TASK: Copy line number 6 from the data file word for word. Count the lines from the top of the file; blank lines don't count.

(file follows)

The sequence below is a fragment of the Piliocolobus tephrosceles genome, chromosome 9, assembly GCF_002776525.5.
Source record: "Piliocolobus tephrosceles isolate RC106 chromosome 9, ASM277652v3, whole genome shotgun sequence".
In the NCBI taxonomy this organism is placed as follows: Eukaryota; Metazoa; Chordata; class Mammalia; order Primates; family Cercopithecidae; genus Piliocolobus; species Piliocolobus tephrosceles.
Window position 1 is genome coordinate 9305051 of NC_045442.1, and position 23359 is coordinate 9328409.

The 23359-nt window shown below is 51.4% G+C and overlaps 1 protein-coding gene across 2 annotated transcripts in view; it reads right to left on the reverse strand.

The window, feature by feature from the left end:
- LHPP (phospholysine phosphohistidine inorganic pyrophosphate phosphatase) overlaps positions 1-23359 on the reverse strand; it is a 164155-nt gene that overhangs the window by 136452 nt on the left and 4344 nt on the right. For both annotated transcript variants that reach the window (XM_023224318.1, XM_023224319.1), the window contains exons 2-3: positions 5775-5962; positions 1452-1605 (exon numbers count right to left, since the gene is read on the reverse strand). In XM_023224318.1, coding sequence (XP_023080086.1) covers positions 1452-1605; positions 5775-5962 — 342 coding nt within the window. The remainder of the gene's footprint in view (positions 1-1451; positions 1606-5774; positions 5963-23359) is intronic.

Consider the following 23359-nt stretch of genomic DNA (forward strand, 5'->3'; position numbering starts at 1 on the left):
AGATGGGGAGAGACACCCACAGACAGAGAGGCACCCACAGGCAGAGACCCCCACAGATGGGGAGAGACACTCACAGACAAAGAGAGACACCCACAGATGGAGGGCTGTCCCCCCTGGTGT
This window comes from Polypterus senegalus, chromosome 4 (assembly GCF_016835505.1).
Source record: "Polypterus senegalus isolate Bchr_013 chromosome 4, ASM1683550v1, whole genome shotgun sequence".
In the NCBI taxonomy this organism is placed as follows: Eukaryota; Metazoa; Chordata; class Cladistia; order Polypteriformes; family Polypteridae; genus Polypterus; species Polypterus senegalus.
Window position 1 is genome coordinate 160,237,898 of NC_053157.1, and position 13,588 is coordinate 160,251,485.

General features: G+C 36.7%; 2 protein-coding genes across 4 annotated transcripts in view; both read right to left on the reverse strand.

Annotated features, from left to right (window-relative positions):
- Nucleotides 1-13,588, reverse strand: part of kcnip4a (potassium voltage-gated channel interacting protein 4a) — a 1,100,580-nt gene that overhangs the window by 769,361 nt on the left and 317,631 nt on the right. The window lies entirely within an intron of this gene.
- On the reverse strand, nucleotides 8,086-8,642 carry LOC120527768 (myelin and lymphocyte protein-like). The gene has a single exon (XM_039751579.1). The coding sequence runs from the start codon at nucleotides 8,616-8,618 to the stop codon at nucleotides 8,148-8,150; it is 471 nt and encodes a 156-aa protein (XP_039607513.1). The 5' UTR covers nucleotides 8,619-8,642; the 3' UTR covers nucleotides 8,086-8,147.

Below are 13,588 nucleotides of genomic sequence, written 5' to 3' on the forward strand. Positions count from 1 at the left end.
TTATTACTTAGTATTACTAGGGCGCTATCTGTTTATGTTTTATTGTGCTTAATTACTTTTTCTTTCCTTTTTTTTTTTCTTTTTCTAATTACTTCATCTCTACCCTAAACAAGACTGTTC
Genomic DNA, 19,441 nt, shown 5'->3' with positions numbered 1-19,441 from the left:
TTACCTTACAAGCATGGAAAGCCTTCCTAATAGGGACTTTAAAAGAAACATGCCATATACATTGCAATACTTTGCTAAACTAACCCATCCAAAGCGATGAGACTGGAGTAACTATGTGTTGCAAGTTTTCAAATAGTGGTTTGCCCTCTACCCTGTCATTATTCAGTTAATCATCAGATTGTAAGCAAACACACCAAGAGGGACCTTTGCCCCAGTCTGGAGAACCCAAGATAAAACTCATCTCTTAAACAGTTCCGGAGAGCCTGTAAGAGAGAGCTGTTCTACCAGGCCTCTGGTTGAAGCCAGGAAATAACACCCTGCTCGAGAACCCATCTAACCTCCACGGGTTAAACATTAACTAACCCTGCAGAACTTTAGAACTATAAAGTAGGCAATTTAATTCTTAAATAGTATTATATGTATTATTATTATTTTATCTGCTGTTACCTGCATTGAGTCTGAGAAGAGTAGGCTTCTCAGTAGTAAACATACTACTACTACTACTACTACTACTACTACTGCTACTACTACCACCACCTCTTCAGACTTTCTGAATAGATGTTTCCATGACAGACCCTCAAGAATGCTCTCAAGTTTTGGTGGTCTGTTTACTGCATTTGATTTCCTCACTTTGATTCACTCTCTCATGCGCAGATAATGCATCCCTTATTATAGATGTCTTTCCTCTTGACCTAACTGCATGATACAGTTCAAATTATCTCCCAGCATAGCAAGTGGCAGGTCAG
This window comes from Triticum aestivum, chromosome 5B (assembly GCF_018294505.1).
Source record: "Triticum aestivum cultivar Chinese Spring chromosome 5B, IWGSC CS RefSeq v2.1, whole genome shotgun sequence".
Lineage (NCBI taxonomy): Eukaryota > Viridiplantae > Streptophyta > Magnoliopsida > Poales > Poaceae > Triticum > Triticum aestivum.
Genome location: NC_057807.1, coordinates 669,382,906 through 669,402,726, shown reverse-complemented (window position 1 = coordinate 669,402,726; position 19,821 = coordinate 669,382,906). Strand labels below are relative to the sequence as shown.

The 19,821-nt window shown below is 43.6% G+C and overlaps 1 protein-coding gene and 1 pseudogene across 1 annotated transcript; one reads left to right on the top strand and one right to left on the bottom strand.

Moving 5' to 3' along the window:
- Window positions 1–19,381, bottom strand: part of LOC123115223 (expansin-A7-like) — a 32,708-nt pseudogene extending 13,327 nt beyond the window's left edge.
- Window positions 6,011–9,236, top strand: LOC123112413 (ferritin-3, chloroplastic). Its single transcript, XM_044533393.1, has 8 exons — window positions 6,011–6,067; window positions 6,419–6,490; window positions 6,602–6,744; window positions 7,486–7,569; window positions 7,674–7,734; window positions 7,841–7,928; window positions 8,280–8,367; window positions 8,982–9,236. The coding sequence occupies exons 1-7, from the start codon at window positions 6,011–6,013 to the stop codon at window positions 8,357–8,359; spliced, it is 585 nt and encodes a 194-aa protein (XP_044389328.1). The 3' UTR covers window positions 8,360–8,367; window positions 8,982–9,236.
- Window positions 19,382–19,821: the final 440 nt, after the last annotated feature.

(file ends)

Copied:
The window, feature by feature from the left end: